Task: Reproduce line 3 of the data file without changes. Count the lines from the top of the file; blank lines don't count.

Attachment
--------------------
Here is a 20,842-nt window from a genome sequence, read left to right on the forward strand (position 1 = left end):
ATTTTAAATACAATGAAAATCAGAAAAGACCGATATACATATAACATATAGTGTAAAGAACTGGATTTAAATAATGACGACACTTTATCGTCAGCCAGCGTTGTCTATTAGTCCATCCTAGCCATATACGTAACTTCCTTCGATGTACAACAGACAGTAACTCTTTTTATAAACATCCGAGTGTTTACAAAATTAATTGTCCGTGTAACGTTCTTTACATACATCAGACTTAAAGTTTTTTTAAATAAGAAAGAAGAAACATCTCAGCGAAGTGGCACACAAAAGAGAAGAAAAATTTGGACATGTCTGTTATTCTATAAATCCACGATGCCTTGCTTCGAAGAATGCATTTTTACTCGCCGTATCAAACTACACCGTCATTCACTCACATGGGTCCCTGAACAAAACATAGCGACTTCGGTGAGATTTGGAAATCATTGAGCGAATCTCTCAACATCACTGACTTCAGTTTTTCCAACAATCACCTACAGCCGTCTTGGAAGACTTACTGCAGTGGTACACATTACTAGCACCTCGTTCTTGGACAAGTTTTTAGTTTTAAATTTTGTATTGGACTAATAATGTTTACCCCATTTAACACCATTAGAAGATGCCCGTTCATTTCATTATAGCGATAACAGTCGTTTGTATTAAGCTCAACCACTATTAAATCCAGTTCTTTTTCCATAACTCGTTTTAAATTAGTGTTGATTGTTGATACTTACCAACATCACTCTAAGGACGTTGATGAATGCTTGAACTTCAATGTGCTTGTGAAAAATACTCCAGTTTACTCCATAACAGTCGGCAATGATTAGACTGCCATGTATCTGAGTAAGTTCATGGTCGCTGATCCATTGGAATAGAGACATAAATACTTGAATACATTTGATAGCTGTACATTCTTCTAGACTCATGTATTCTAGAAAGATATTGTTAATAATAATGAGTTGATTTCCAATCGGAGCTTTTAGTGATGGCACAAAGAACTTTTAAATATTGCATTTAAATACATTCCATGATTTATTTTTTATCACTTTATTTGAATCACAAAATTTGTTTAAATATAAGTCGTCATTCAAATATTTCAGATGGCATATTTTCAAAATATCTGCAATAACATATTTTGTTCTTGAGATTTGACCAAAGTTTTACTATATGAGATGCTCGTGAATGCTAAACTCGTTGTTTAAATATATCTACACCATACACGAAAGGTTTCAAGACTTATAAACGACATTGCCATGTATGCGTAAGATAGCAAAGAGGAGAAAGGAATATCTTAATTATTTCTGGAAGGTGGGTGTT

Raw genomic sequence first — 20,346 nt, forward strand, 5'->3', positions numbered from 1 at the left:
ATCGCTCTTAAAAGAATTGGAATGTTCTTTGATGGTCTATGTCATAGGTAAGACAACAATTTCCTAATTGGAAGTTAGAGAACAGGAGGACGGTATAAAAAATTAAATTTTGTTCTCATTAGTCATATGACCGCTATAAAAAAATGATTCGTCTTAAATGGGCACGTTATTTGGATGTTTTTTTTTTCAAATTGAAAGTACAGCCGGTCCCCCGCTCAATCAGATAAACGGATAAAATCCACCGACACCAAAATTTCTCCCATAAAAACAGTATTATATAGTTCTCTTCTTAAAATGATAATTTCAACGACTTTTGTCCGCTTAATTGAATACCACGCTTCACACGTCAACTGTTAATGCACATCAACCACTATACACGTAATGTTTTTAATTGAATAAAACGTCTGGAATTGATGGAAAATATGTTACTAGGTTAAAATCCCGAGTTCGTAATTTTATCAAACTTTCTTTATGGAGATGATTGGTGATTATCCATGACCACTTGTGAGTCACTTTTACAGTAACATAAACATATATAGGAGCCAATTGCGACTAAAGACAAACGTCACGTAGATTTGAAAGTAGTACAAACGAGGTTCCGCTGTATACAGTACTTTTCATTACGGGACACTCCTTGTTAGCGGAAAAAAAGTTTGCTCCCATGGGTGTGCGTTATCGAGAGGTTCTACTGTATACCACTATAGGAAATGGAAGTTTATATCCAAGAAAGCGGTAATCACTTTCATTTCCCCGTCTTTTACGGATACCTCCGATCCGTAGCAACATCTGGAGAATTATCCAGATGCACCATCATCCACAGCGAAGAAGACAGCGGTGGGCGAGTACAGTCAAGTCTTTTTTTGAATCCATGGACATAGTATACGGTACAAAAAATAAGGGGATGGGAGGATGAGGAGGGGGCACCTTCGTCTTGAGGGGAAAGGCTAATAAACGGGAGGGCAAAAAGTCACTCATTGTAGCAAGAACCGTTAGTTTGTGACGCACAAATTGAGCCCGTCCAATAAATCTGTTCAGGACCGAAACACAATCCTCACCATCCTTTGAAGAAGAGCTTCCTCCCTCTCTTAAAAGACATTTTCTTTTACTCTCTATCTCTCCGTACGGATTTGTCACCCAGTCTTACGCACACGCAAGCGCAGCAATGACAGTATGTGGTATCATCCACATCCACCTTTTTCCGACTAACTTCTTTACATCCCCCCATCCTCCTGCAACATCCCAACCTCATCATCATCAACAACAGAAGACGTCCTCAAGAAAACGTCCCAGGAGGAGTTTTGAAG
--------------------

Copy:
Raw genomic sequence first — 20,346 nt, forward strand, 5'->3', positions numbered from 1 at the left: